Since as far as history goes back, we’ve heard stories of the lesser fighting back against those who hoarded their wealth and power over these people, often with bloody, violent results. We haven’t changed a bit over the centuries as those power structures remain in place and likely will until well after we’ve all moved to another plane of existence.

Greek musician Ayloss, who you also likely know from his Spectral Lore project, wanted to dig back into the ages and uncover some of these tales that remain applicable to this very second in time. His first record under the Mystras banner is  “Castles Conquered and Reclaimed,” a collection that also steps back and forth between time periods with its sound and creates something enthralling and empowering along the way. With nine tracks spread over more than 50 minutes, Ayloss divides the record between noise-glazed black metal and versions of Medieval hymns played alongside special guest musicians from groups such as Lüüp, Art of Simplicity, Neda, and Spider of Pnyx. It’s a stunning collection that celebrates the common person, those who fought back against tyranny and often didn’t live to see the end of the fight. It certainly can connect with those today waging similar battles seeking justice and equality.

The title track starts the record with glorious riffs creating an impenetrable cloud of sound before Ayloss’ shrieks rain down, though in a way where they’re part of the mix and not the driving force. Guitars circle before the leads reign, and the tempo then clobbers you with immense melodies. The yells scrape while the guitars wash over again, finally bleeding out into the night and toward first Medieval piece “The Cutty Wren” where guitar strings are plucked, and pleasant breezes wash over you. “The Murder of Wat Tyler” is the longest track, running 12:39, recounting the decapitation death of the Peasants’ Revolt leader in England in the 14th Century. The track takes on a glorious hue as it gets under way while muted roars push, and melody unfurls before speaking parts leading into wild shrieks. Regal guitar work swelters before the track takes on a tidal waving force and accompanying “woah-oh” calls. Black metal-style riffing takes over as total chaos erupts, burying the song in the dust. “Contre Dolour” is a mix of acoustic guitars and flutes, reminding of a warm day on the grass.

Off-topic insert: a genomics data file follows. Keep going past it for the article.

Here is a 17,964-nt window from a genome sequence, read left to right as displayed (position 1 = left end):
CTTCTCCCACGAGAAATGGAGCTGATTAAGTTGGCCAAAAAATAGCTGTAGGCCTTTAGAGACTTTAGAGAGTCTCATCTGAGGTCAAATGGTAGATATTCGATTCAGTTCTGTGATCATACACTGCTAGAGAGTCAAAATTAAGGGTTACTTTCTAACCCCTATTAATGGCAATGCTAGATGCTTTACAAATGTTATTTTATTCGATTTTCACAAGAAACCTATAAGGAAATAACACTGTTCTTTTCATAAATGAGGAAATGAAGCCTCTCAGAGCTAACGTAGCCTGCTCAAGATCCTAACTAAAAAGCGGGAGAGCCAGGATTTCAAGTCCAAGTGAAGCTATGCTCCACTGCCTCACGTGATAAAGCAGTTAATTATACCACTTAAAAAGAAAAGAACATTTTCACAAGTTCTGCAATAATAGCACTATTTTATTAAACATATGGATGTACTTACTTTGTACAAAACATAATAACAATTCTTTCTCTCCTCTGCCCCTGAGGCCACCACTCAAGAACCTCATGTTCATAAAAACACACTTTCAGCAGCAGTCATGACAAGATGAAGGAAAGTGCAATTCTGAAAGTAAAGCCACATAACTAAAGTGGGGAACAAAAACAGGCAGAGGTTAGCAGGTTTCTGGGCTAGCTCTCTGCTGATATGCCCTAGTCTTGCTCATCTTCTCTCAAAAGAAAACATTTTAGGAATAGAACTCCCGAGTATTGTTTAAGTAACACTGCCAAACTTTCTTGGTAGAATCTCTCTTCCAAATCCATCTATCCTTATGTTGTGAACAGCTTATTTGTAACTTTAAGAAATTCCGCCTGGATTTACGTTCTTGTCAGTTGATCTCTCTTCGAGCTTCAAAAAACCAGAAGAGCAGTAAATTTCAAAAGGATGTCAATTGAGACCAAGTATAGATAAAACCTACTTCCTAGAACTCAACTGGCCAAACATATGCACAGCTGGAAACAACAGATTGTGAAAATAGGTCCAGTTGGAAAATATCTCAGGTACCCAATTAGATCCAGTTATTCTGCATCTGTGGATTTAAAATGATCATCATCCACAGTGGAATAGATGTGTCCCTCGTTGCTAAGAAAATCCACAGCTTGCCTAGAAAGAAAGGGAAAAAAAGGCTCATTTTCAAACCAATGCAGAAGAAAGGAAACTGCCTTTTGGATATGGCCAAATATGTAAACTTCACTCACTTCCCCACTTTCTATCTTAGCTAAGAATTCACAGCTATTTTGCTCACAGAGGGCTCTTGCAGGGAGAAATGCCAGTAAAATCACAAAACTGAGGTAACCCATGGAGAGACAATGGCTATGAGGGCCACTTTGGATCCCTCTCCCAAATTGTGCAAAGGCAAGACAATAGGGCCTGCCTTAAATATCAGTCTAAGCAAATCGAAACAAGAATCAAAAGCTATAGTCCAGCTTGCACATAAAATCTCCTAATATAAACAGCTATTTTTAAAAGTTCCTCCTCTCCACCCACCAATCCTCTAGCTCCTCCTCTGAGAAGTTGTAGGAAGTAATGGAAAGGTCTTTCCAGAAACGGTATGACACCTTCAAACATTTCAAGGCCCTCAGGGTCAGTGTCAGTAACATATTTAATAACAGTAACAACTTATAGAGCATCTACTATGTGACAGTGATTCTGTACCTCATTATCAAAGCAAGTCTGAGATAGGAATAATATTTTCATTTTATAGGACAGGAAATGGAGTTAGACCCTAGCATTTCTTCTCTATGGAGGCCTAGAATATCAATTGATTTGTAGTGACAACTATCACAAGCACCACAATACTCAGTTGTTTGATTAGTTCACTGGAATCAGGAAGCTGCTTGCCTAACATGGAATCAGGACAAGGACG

“Storm the Walls of Mystras” has a frantic opening that splashes colors and rage as it makes for the fortified city. A sharp guitar line pokes through the storming while vicious howls pay off the caterwauling emotion. The guitars begin to race as the tempo gains intensity, continually ramping up its rampage to reckless levels. Fiery leads blaze a path while boisterous calls and strange sounds take the track to its final mark. “O Tsakitzis” has violin scraping as the song conjures thoughts of a hot midday sun, sweat soaking one’s clothes, before we head into “The Zealots of Thessaloniki” where guitars sting, the drums rustle up dust, and an angry storm brews and spreads its wings. The playing is numbing in spots as leads break out and hustle, while the tempo gets fully charged up and has froth at its mouth. The guitars hit a pre-Dickinson Maiden-style gallop, bringing blistering punishment and bleeding out in the dirt. “Ai Vist Lo Lop” is the final interlude as acoustics trample the ground, shakers rouse, and whistles hit the wind and lead toward closer “Wrath and Glory” that opens in total pummeling mode. Strong riffs ride as the playing rumbles, bringing crazed cries and massive melodies to the table. The final minutes wreck and maul, slashing in and out of pools of blood while everything fades into the night’s fires.

The idea of the downtrodden fighting back against its oppressors is a tale as old as time, yet it’s one that remains relevant, sadly, in this day and age. Ayloss’ visions with Mystras certainly are steeped partially in an era long past on “Castles Conquered and Reclaimed,” but we see these very stories playing out now, in different parts of the world, with only our technology updated. This is a passionate, meaningful record that isn’t just a great slab of atmospheric black metal but also is a reminder that the fight lingers on, and we cannot be lulled to sleep or discouraged from clashing for what is rightfully ours.